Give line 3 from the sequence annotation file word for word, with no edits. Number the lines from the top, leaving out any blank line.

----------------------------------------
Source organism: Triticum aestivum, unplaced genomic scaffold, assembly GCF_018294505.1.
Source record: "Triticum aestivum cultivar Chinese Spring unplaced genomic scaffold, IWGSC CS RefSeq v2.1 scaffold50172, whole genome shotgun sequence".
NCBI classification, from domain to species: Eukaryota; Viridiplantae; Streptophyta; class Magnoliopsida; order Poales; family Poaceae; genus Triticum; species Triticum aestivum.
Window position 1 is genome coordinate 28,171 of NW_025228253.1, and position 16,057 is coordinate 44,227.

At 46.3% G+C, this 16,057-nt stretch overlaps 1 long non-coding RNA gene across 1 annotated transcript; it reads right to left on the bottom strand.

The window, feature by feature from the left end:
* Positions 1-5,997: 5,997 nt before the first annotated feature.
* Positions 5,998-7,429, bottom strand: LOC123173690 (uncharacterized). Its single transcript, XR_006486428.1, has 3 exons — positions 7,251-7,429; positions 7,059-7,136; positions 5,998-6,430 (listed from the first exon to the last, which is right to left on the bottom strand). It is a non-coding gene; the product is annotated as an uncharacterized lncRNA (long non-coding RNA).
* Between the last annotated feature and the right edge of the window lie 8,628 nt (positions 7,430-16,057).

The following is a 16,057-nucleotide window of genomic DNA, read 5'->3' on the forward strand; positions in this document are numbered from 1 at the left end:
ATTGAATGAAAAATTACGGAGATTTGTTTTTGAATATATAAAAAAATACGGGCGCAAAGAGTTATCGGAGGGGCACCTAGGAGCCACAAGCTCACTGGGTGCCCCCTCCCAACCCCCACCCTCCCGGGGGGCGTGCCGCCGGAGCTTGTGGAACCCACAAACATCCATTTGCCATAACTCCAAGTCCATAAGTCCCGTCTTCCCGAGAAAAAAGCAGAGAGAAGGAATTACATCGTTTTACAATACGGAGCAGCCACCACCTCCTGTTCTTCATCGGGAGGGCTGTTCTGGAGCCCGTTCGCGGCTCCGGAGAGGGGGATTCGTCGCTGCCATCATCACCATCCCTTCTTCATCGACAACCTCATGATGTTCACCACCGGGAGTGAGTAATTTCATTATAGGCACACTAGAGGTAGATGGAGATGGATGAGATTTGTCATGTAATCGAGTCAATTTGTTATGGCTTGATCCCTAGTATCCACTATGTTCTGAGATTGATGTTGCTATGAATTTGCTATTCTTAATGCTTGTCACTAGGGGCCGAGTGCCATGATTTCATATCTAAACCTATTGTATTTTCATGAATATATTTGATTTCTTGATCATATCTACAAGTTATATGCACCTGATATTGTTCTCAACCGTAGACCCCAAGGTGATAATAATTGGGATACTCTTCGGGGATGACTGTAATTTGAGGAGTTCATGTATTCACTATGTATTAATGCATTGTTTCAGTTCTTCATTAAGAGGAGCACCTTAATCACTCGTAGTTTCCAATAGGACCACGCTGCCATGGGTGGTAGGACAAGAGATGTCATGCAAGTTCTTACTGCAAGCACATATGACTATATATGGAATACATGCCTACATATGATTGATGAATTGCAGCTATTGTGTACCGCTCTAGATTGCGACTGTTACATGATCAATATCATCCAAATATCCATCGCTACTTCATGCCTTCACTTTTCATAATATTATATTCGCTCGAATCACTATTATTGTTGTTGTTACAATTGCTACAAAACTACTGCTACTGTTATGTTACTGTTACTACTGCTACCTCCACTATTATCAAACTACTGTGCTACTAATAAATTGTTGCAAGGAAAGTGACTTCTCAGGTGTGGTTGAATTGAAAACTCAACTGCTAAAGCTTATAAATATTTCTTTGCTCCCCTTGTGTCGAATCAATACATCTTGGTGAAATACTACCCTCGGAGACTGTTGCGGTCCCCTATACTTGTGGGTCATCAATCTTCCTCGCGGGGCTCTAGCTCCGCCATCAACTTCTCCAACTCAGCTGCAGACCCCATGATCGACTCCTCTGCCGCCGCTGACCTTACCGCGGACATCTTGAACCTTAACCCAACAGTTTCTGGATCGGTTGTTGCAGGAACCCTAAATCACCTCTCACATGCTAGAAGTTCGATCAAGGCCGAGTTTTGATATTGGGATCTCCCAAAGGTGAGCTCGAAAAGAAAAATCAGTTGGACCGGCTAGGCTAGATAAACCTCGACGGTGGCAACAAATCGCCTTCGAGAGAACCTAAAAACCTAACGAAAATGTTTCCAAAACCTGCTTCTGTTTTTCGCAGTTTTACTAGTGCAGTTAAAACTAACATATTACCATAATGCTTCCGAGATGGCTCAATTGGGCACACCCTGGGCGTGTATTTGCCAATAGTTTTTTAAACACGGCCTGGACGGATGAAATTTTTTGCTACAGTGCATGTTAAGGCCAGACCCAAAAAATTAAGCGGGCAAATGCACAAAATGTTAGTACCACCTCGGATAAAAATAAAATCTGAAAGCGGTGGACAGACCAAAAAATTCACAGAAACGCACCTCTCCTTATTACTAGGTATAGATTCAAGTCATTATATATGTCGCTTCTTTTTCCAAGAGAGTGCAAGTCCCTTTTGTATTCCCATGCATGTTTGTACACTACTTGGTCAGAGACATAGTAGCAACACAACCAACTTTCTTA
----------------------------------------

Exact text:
NCBI classification, from domain to species: Eukaryota; Viridiplantae; Streptophyta; class Magnoliopsida; order Poales; family Poaceae; genus Triticum; species Triticum aestivum.